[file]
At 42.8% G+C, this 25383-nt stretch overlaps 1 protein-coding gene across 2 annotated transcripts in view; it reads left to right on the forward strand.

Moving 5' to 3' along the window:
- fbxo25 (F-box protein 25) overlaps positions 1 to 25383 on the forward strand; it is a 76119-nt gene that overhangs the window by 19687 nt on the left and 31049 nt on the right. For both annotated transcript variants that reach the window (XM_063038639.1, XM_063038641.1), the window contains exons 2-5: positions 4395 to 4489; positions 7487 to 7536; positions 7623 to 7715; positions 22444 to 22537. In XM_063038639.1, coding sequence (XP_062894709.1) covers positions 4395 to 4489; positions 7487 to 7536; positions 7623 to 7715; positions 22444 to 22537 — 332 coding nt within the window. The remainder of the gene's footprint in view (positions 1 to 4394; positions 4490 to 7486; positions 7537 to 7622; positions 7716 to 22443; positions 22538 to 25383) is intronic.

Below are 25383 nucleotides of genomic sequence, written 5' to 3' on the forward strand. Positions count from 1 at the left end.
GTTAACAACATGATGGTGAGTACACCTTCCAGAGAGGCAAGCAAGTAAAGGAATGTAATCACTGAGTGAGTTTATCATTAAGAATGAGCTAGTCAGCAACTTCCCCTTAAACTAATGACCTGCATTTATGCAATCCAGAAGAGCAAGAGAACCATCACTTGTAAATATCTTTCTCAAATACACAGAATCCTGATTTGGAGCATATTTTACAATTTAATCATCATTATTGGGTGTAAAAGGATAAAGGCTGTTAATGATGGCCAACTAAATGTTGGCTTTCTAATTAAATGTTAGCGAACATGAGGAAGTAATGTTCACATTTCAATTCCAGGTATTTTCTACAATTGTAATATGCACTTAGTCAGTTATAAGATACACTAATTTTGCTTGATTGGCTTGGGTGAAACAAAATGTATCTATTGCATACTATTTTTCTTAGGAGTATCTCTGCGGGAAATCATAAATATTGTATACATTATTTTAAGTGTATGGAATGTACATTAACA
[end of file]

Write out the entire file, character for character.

At 42.8% G+C, this 25383-nt stretch overlaps 1 protein-coding gene across 2 annotated transcripts in view; it reads left to right on the forward strand.

Moving 5' to 3' along the window:
- fbxo25 (F-box protein 25) overlaps positions 1 to 25383 on the forward strand; it is a 76119-nt gene that overhangs the window by 19687 nt on the left and 31049 nt on the right. For both annotated transcript variants that reach the window (XM_063038639.1, XM_063038641.1), the window contains exons 2-5: positions 4395 to 4489; positions 7487 to 7536; positions 7623 to 7715; positions 22444 to 22537. In XM_063038639.1, coding sequence (XP_062894709.1) covers positions 4395 to 4489; positions 7487 to 7536; positions 7623 to 7715; positions 22444 to 22537 — 332 coding nt within the window. The remainder of the gene's footprint in view (positions 1 to 4394; positions 4490 to 7486; positions 7537 to 7622; positions 7716 to 22443; positions 22538 to 25383) is intronic.

Below are 25383 nucleotides of genomic sequence, written 5' to 3' on the forward strand. Positions count from 1 at the left end.
GTTAACAACATGATGGTGAGTACACCTTCCAGAGAGGCAAGCAAGTAAAGGAATGTAATCACTGAGTGAGTTTATCATTAAGAATGAGCTAGTCAGCAACTTCCCCTTAAACTAATGACCTGCATTTATGCAATCCAGAAGAGCAAGAGAACCATCACTTGTAAATATCTTTCTCAAATACACAGAATCCTGATTTGGAGCATATTTTACAATTTAATCATCATTATTGGGTGTAAAAGGATAAAGGCTGTTAATGATGGCCAACTAAATGTTGGCTTTCTAATTAAATGTTAGCGAACATGAGGAAGTAATGTTCACATTTCAATTCCAGGTATTTTCTACAATTGTAATATGCACTTAGTCAGTTATAAGATACACTAATTTTGCTTGATTGGCTTGGGTGAAACAAAATGTATCTATTGCATACTATTTTTCTTAGGAGTATCTCTGCGGGAAATCATAAATATTGTATACATTATTTTAAGTGTATGGAATGTACATTAACA